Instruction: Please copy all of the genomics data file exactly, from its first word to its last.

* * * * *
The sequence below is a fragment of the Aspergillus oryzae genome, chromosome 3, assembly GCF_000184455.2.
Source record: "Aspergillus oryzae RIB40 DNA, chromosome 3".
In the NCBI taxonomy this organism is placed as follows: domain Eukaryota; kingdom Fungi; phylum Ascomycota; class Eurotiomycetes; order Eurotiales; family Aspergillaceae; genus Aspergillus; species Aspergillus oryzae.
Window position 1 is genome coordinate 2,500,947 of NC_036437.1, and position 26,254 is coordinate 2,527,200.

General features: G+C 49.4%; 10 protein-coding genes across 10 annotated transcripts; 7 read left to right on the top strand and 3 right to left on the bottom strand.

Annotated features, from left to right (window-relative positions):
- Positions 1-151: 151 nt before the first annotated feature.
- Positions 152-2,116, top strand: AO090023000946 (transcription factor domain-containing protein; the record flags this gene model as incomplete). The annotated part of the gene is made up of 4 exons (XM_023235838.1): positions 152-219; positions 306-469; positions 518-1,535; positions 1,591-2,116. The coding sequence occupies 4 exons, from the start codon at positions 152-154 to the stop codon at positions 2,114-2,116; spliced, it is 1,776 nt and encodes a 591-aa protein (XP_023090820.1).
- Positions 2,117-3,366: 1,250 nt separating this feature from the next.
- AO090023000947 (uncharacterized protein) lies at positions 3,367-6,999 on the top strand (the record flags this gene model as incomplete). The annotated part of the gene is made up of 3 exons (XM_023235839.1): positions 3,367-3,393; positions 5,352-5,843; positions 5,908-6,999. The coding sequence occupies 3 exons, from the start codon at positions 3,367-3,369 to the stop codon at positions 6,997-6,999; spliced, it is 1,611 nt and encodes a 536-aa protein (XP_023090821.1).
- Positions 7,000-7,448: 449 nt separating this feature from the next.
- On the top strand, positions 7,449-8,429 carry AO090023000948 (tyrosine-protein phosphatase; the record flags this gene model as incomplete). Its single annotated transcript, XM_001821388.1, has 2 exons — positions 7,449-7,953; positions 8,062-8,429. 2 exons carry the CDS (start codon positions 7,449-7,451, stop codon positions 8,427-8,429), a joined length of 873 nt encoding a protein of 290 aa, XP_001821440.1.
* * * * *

The sequence below is a fragment of the Aspergillus oryzae genome, chromosome 3, assembly GCF_000184455.2.
Source record: "Aspergillus oryzae RIB40 DNA, chromosome 3".
In the NCBI taxonomy this organism is placed as follows: domain Eukaryota; kingdom Fungi; phylum Ascomycota; class Eurotiomycetes; order Eurotiales; family Aspergillaceae; genus Aspergillus; species Aspergillus oryzae.
Window position 1 is genome coordinate 2,500,947 of NC_036437.1, and position 26,254 is coordinate 2,527,200.

General features: G+C 49.4%; 10 protein-coding genes across 10 annotated transcripts; 7 read left to right on the top strand and 3 right to left on the bottom strand.

Annotated features, from left to right (window-relative positions):
- Positions 1-151: 151 nt before the first annotated feature.
- Positions 152-2,116, top strand: AO090023000946 (transcription factor domain-containing protein; the record flags this gene model as incomplete). The annotated part of the gene is made up of 4 exons (XM_023235838.1): positions 152-219; positions 306-469; positions 518-1,535; positions 1,591-2,116. The coding sequence occupies 4 exons, from the start codon at positions 152-154 to the stop codon at positions 2,114-2,116; spliced, it is 1,776 nt and encodes a 591-aa protein (XP_023090820.1).
- Positions 2,117-3,366: 1,250 nt separating this feature from the next.
- AO090023000947 (uncharacterized protein) lies at positions 3,367-6,999 on the top strand (the record flags this gene model as incomplete). The annotated part of the gene is made up of 3 exons (XM_023235839.1): positions 3,367-3,393; positions 5,352-5,843; positions 5,908-6,999. The coding sequence occupies 3 exons, from the start codon at positions 3,367-3,369 to the stop codon at positions 6,997-6,999; spliced, it is 1,611 nt and encodes a 536-aa protein (XP_023090821.1).
- Positions 7,000-7,448: 449 nt separating this feature from the next.
- On the top strand, positions 7,449-8,429 carry AO090023000948 (tyrosine-protein phosphatase; the record flags this gene model as incomplete). Its single annotated transcript, XM_001821388.1, has 2 exons — positions 7,449-7,953; positions 8,062-8,429. 2 exons carry the CDS (start codon positions 7,449-7,451, stop codon positions 8,427-8,429), a joined length of 873 nt encoding a protein of 290 aa, XP_001821440.1.